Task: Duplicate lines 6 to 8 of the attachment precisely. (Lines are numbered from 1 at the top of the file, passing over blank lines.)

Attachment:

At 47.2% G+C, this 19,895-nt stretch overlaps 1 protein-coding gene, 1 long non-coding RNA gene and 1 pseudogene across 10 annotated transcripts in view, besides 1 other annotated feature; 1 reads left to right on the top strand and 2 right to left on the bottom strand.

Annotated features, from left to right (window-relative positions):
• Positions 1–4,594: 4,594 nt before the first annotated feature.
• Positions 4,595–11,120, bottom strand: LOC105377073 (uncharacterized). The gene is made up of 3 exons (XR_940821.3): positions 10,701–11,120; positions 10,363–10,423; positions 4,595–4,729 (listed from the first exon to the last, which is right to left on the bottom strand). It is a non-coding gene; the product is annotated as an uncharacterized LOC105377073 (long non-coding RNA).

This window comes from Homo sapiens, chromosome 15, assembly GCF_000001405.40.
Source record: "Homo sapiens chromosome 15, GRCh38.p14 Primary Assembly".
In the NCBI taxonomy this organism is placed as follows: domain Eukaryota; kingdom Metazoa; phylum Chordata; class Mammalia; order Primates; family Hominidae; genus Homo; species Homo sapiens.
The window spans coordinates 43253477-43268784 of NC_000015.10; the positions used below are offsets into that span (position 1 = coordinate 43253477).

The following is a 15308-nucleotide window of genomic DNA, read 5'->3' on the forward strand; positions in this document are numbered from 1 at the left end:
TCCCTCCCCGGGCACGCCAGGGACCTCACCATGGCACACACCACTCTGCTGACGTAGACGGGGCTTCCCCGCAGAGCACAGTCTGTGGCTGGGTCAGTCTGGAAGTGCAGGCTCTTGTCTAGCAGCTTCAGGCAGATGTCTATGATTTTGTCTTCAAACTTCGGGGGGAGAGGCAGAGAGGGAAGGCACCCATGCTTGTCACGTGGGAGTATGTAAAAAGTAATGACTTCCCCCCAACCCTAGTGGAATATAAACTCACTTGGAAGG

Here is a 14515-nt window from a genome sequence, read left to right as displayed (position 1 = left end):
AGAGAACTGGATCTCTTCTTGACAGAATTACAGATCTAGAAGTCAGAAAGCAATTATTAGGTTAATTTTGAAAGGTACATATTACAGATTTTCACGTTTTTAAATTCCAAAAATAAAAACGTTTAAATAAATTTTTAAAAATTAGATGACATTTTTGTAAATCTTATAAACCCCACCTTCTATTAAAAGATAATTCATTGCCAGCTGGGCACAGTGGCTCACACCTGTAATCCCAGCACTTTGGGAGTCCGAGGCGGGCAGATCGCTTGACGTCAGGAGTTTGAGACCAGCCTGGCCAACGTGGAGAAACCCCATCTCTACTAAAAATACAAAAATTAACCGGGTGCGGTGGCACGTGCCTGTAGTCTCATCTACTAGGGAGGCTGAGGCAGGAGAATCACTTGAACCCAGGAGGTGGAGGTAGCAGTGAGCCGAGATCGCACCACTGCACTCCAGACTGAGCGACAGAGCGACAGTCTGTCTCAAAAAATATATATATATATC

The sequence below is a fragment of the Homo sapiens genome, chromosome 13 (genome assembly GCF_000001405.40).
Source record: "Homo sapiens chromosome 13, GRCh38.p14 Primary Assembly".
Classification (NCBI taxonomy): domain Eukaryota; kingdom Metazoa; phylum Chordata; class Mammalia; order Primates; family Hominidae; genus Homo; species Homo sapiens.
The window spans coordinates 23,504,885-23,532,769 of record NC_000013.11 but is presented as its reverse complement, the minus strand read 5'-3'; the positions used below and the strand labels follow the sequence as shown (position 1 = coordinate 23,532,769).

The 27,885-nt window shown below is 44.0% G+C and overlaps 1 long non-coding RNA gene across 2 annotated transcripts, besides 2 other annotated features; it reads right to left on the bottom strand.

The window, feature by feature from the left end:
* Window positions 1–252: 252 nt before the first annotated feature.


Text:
Source record: "Homo sapiens chromosome 15, GRCh38.p14 Primary Assembly".
In the NCBI taxonomy this organism is placed as follows: domain Eukaryota; kingdom Metazoa; phylum Chordata; class Mammalia; order Primates; family Hominidae; genus Homo; species Homo sapiens.
The window spans coordinates 43253477-43268784 of NC_000015.10; the positions used below are offsets into that span (position 1 = coordinate 43253477).